1991 Emmys flashback: Black performers make history, ‘Cheers’ and ‘L.A. Law’ each win #4

“Cheers” was the big winner at the 43rd Primetime Emmy Awards 30 years ago with four victories including Best Comedy Series. It was the fourth time that the classic NBC comed, which premiered in 1982, took the top honor.  But the big story at the Dennis Miller-hosted ceremony that took place Pasadena Auditorium on Aug. 25, 1991 was that a record number of Black performers were recipients of Emmys.

Two-time Tony and honorary Oscar-winner James Earl Jones took home two Emmys. The voice of Darth Vader and CNN picked up Best Drama Actor for “Gabriel’s Fire,” the ABC’s crime series in which he played a Chicago private eye. Madge Sinclair, who played his landlady and owner of a soul food restaurant, won the supporting actress award. Ironically, “Gabriel’s Fire” had been cancelled by ABC by the time of the Emmys. The network premiered a more lighthearted retooling of the series in Sept. 1991 called “Pros & Cons,” which found him partnering with Richard Crenna in Los Angeles and marrying Sinclair’s character. It was axed four months later.

Jones also won an Emmy for his supporting role in “Heat Wave,” TNT’s lauded telefilm about the 1965 Watts riots. Lynn Whitfield won the lead actress award for movies/minis for her flawless portrayal of the groundbreaking black dancer/singer/actress in HBO’s “The Josephine Baker Story.” And the legendary Ruby Dee won the genre’s supporting actress prize for “Decoration Day,” the “Hallmark Hall of Fame” drama in which she played the housekeeper of a retired judge and recluse (James Garner).

ABC’s “Separate but Equal,” which marked the return of Sidney Poitier to the small screen, won Best MiniSeries. The two-part historical drama revolved around the landmark Supreme Court Case Brown vs. the Board of Education. And Thomas Carter won an Emmy for his helming of an episode of the short-lived legal drama series “Equal Justice.”

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Another legal drama, “L.A. Law,” won Best Drama Series for the fourth time in five years. David E. Kelley won for scripting the episode “On the Toad Again” in which the firm defends an elderly man who gets high licking his cane toad.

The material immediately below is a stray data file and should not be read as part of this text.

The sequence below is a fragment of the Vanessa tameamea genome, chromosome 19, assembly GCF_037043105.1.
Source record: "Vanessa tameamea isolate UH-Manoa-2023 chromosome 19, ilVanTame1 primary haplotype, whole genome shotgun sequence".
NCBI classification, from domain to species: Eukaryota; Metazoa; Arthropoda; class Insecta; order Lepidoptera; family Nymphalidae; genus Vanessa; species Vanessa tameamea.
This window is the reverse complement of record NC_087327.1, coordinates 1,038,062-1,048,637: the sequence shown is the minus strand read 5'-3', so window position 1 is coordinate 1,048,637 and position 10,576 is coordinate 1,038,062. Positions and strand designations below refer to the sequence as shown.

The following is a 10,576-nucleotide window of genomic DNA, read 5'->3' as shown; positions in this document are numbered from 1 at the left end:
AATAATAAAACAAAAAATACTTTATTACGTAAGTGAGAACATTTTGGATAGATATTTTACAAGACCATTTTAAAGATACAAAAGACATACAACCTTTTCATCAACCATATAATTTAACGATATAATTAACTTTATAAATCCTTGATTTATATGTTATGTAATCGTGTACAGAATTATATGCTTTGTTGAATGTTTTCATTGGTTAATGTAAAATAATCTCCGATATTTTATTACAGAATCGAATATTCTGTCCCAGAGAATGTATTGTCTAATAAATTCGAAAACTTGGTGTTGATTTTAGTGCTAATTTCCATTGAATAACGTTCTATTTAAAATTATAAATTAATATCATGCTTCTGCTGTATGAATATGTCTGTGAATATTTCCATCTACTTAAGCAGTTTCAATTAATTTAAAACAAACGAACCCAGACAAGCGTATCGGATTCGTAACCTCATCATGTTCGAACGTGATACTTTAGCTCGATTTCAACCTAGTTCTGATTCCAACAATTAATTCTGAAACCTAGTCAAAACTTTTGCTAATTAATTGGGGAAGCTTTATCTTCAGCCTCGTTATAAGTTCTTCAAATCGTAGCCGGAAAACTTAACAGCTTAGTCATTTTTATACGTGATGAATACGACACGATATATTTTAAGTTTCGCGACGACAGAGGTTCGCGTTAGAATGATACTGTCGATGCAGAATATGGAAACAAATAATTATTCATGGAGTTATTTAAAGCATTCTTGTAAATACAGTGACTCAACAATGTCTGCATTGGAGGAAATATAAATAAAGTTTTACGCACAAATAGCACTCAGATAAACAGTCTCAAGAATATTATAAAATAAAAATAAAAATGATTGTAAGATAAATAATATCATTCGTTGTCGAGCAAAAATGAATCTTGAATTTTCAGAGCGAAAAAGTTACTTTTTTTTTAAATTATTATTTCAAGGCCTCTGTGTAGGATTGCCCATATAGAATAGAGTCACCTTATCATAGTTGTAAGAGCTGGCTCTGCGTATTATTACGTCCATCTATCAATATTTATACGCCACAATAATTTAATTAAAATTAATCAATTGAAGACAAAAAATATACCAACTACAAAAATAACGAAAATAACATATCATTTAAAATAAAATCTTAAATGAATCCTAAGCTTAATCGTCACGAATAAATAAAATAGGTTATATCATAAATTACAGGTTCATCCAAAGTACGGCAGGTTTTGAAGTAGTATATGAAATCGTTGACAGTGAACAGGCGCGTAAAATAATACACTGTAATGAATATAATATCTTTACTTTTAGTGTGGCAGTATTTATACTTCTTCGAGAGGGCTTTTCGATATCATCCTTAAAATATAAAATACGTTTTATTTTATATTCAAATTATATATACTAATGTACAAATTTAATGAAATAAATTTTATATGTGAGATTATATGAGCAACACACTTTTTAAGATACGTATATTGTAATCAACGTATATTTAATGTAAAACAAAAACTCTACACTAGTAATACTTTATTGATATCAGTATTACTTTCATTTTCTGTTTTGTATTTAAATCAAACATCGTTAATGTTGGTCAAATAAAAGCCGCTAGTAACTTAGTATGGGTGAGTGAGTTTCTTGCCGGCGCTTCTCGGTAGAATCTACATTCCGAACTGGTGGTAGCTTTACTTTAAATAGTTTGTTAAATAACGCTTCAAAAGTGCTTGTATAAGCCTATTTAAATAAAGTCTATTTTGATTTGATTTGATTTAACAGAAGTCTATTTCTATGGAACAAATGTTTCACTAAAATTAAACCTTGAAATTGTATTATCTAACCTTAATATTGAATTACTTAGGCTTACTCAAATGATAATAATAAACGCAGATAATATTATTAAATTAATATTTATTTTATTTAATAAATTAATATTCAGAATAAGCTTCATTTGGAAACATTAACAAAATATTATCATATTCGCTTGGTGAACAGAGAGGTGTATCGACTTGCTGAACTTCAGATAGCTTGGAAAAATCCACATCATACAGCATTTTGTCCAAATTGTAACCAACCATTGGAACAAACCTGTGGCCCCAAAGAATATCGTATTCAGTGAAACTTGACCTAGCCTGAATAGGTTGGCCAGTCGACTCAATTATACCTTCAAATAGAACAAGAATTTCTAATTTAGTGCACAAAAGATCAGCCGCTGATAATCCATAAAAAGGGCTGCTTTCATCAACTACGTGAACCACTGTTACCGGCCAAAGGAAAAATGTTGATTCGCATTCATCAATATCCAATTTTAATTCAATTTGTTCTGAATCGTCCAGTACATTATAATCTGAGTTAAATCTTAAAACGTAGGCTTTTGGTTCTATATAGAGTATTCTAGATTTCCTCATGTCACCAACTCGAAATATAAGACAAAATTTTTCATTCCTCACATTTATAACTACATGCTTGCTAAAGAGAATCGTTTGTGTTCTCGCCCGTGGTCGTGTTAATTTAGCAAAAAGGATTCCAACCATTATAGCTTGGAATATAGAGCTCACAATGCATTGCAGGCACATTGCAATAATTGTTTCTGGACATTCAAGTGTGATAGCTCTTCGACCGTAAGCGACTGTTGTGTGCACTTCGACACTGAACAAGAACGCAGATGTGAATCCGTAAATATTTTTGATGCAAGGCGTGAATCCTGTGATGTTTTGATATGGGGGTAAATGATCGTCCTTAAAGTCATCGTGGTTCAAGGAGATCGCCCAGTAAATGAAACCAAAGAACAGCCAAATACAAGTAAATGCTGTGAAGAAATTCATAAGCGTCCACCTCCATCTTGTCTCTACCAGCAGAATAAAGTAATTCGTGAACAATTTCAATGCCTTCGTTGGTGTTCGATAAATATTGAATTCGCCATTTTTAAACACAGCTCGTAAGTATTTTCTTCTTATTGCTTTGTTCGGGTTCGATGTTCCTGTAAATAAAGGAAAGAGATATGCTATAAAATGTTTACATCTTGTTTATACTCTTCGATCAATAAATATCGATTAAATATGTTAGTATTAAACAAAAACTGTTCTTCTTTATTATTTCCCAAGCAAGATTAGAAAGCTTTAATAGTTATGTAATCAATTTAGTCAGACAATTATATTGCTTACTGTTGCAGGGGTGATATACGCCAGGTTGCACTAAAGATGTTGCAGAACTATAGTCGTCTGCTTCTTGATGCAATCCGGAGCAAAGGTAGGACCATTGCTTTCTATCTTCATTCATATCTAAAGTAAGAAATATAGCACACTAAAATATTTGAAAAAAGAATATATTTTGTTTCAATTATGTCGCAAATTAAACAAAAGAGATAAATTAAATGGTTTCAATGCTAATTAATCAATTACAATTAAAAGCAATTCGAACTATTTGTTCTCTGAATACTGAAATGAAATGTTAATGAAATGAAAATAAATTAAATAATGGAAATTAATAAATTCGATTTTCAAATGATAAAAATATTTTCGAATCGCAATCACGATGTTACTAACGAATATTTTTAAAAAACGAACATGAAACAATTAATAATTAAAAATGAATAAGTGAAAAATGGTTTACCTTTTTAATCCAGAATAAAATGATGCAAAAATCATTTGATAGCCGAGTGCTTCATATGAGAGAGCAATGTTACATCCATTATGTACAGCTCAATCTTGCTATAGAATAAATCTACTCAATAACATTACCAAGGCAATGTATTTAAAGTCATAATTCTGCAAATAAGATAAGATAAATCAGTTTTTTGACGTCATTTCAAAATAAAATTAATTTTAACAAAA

The two lead comedy winners — Kirstie Alley (“Cheers”) and Burt Reynolds (“Evening Shade”) — raised more than a few eyebrows with their acceptance speeches. Alley praised her then-husband Parker Stevenson for being the “man who has given me the big one for the last eight years.” Oh dear.  They divorced in 1997. Reynolds, who was married to the va-va-va voom Loni Anderson at the time, thanked her for “the big two.” Oh dear. They divorced three years later.

The brilliant comic actor Jonathan Winters won the supporting actor comedy award for the  short-lived ABC sitcom “Davis Rules,” while Bebe Neuwirth won for her featured role in “Cheers.” Timothy Busfield received the Emmy for supporting actor in drama series for the last season of ABC’s “thirtysomething.”

And one of the winners played a part in this year’s Creative Arts Emmys. Jay Thomas won his second consecutive guest actor Emmy in a comedy series as Jerry Gold on CBS’ “Murphy Brown.” It took 30 years for another guest performer to win back-to-back Emmys. Maya Rudolph just did it for guest hosting NBC’s  “Saturday Night Live.”

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